Safety Corner: Emergency Reaction Safety Plans

The Importance of Having a Written Plan & Policy for Natural Disasters









by Darin Douglas, CEO, Lowe Roofing, Inc., & president, Merge 3 Technology, Inc.

(Editor’s Note: Darin Douglas began roofing in 1997 after graduating from Black Hills State University in Spearfish, South Dakota. Lowe Roofing, Inc., is a family-owned roofing company that has been in operation since 1975 in South Dakota and Wyoming. Merge 3 Technology, Inc., helps contractors track and control their safety processes and efforts on a daily basis. Douglas also served on the WSRCA Board of Directors for nine years and was the chair of the Safety and Health Committee and Low-Slope Committee.)


In the past year, many parts of the United States had large storms that caused some significant damage. Often after storms like this, emergency reroofing will need to be done to save damage to the inside of structures. Urgent work such as this requires a lot of manpower, equipment, and logistics to make it happen, and it often includes many contractors going in different directions. When a natural disaster like this happens, it’s easy to get wrapped up in trying to get the job done, and it’s easy to take chances that may be unsafe. Extra care needs to be paid towards roof safety during these situations.

Whether it’s hurricane winds, tornadoes, or large hail, building owners need help quickly. It’s crucial as roofing contractors that we don’t get ahead of ourselves and put our teams in bad situations. Have a safety meeting and go over what your team will see out there when they hit the streets. Talk about everything from safely navigating to the job, as there may be power lines down or roads closed, to making contact with an onsite representative and making sure the site and structure are safe to work on.

Time is essential in these situations, so having an emergency reaction safety plan in place is critical. The more efficient you are in emergency planning, the more effective you will be in the field. Company management or the appointed safety committee should develop and institute a written plan and policy for natural disaster events. This plan should designate an event leader who will lead the meetings and organize the company’s safety efforts throughout the event. Their main job is to ensure that all company team members have been prepped and have what they need safety-wise before leaving the shop. These two simple acts of having a written plan and designating someone to lead and execute the plan will go a long way to getting everyone home safe. Often, the person trying to keep your team safe is also trying to help customers solve their problems. This situation can lead to bad decisions, so separating the two duties is often best.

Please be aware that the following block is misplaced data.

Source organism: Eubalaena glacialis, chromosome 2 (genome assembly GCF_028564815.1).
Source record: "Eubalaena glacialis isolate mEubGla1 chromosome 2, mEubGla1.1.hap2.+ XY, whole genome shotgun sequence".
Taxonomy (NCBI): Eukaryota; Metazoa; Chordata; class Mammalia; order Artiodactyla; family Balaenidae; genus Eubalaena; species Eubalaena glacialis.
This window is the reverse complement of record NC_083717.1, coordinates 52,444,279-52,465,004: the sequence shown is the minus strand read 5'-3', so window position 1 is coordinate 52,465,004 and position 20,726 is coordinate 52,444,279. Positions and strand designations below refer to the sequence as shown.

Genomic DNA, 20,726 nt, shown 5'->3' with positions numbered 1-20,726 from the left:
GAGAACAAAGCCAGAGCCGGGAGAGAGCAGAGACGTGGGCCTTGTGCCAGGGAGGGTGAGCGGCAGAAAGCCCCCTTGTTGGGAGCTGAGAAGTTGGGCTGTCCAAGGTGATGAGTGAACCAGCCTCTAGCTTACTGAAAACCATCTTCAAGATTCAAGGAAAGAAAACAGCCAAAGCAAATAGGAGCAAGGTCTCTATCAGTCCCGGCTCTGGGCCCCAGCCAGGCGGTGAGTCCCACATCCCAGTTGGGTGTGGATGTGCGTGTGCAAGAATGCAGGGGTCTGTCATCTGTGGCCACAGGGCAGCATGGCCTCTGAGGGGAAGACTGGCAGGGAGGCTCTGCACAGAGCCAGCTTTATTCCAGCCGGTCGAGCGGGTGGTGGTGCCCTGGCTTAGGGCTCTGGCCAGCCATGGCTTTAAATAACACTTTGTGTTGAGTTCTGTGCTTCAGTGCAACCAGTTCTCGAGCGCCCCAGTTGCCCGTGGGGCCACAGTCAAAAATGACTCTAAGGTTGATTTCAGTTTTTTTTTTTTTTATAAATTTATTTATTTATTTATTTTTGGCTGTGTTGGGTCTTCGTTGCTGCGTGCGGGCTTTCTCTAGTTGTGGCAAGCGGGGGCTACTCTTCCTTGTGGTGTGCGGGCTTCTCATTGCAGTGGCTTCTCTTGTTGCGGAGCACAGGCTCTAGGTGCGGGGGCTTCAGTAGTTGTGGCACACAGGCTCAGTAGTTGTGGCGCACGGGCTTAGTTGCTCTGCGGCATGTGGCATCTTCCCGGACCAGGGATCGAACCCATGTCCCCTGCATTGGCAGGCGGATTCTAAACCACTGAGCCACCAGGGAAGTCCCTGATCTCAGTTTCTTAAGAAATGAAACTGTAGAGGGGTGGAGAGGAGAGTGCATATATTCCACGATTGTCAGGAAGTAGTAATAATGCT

Start with the safety basics and make sure your team has what it needs to face the elements in the field, including the right PPE. Make sure you have weather-specific and properly fitting clothes along with the appropriate head, eye, hand, and foot protection. Often your team will be battling high winds, driving rain, or blowing snow, so make sure they have a secure way of accessing the roof when they arrive. A little thought and research will ensure your team arrives with a long enough ladder and the things needed to secure it and safely use it.

Have a list of online sites you want your team to use during the event, specifically for weather, road closures, and emergency services. That way, everyone will be communicating and making decisions based on the same info and data. Make sure your crews have the phone numbers of other trades in the area. Often the HVAC and plumbers will also be out trying to solve problems in the weather, so put a list of contacts in your team’s hands to communicate and work safely with the other trades on the same sites. Your team may come across a situation where first aid is needed, so ensure that all first-aid kits are stocked and emergency numbers are updated before heading out.

When a large weather event happens, a sense of community with your neighbors can drive you to do great things and help many people. Your team members are no different. They are good at what they do and want to use their skills to help those in their community. Sometimes that desire to help can lead to unsafe practices and injuries. As a company, take the time to plan and prepare so your team is in a position to safely help those in need and return home to their families.